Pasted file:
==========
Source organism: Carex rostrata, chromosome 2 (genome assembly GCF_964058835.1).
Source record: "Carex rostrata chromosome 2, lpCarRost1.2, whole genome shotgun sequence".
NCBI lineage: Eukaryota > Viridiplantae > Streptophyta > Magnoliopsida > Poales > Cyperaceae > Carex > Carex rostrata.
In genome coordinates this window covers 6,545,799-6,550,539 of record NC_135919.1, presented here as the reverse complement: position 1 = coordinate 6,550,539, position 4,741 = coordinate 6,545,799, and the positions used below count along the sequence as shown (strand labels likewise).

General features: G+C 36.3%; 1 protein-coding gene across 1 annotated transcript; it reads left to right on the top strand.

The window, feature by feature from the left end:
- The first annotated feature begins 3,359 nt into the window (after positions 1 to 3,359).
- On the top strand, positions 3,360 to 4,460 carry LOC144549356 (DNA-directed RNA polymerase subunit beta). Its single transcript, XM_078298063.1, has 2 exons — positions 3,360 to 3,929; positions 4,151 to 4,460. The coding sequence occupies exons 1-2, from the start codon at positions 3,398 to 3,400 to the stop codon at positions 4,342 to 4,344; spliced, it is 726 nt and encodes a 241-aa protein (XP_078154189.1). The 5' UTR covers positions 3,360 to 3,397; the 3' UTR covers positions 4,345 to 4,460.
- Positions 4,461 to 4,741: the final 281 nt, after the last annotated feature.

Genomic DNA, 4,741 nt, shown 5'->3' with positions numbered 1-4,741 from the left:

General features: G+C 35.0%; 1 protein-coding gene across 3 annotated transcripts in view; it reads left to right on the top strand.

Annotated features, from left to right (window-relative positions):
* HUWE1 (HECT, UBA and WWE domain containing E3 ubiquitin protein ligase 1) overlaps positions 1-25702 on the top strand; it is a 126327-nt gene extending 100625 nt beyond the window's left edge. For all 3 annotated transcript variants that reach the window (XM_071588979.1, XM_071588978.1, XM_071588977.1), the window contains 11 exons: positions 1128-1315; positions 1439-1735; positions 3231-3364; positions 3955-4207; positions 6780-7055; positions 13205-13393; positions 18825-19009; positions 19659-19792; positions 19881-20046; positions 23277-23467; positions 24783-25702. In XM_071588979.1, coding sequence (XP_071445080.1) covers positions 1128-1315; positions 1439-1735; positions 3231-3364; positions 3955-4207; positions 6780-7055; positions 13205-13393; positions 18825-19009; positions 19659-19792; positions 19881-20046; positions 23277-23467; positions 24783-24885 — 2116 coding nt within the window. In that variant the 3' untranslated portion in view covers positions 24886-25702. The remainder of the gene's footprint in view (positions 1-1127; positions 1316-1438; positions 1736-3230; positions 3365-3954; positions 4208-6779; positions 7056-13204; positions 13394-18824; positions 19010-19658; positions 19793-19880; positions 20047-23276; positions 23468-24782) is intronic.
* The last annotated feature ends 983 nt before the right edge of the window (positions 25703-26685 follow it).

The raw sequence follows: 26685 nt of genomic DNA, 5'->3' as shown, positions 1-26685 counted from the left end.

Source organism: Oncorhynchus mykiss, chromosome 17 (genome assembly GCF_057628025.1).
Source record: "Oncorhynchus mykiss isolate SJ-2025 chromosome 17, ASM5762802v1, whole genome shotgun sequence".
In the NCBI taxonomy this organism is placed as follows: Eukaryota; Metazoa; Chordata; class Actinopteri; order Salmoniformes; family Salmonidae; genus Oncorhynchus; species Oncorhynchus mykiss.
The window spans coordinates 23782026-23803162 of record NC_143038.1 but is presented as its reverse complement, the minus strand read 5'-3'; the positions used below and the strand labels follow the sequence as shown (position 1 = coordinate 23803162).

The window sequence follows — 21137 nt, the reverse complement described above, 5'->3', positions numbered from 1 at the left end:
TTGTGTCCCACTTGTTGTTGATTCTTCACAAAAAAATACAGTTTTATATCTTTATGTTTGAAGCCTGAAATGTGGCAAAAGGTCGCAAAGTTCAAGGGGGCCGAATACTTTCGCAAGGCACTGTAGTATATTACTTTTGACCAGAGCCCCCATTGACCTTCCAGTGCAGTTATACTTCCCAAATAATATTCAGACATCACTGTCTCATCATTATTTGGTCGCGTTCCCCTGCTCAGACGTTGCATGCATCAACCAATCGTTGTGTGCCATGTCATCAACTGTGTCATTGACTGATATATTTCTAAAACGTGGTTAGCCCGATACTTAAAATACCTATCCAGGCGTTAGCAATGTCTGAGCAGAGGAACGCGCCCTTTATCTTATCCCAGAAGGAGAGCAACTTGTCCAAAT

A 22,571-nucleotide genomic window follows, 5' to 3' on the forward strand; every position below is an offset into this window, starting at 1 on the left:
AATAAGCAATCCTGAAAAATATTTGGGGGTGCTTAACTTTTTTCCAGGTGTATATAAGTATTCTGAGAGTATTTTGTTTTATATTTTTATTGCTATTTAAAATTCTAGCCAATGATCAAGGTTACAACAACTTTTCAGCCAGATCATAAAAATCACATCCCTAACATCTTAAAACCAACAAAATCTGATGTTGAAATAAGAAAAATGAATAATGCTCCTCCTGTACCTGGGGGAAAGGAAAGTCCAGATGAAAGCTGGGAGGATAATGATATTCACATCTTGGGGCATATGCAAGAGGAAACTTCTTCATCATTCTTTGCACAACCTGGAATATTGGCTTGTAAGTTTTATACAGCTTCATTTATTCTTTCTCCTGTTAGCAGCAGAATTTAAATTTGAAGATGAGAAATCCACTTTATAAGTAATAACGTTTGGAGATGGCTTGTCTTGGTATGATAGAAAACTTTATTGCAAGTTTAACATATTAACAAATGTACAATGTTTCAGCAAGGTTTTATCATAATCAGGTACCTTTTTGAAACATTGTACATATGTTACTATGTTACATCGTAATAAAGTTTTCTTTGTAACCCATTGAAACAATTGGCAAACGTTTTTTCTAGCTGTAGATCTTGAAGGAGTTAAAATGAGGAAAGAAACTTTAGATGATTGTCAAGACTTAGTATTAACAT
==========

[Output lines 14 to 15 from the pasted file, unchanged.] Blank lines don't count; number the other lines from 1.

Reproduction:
* The last annotated feature ends 983 nt before the right edge of the window (positions 25703-26685 follow it).

The raw sequence follows: 26685 nt of genomic DNA, 5'->3' as shown, positions 1-26685 counted from the left end.